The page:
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I'm watching the following video on word2vec from University of Waterloo: https://www.youtube.com/watch?v=GMCwS7tS5ZM&t=962s

The update function for word my word embedding vector is:

$v'_w = v_w - v_c(1 - P(w|c))$, where

$v'_w$ = new word vector (embedding) of predicted word

$v_w$ = old word vector of predicted word

$v_c$ = old word vector of context word

$P(w|c)$ = "how well can I predict word given context"

The problem I'm having is that I don't see intuitively how this actually works. For example, if I initialize my $v$s to zero, I'll never actually make progress towards an accurate set of word embeddings, because the vectors will never move away from zero.

Question

What part of this am I missing? I feel like I'm not seeing the entire picture.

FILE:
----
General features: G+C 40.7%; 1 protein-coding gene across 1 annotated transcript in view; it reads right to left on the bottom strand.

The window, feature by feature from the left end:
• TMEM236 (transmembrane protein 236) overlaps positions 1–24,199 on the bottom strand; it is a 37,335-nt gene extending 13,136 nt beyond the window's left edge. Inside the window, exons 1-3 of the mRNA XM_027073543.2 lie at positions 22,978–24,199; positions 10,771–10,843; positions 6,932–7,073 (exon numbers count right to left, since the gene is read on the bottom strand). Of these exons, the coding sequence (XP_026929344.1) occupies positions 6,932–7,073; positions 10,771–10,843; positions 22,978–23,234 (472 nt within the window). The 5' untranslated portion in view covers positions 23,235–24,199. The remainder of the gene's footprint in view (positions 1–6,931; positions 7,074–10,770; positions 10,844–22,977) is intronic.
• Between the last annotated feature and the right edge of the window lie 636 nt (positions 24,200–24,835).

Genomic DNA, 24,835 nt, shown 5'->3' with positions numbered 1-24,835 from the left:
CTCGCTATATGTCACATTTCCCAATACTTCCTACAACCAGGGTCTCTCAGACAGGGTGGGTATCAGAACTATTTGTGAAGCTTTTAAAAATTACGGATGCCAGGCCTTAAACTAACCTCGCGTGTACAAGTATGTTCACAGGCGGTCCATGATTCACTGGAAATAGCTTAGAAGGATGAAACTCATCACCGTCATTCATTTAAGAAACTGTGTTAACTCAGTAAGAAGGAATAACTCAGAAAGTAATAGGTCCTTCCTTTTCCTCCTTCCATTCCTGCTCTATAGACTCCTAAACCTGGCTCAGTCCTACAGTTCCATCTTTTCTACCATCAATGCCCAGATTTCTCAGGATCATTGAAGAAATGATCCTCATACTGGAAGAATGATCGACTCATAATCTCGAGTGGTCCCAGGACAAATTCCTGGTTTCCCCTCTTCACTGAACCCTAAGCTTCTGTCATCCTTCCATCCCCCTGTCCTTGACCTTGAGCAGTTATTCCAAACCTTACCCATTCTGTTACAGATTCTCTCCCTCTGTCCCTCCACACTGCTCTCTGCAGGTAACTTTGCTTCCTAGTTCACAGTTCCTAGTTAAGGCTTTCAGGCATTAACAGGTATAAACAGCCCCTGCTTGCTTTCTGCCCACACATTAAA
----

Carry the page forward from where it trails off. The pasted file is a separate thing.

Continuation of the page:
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I think here intuition is easier then derivation. If the context word, $c$ can describe well target word, $w$, then $P(w|c)$ will be closer to $1$ compared to $0$. And, we don't subtract the context from our word. If it is close to $0$, i.e. the context word cannot describe the target very well, subtract its context value from the current target. Initialization is another issue. A good way is initializing your weights to small, zero mean random values. Don't ever initialize all to zero. And, specifically in your case, it's a local minimum.

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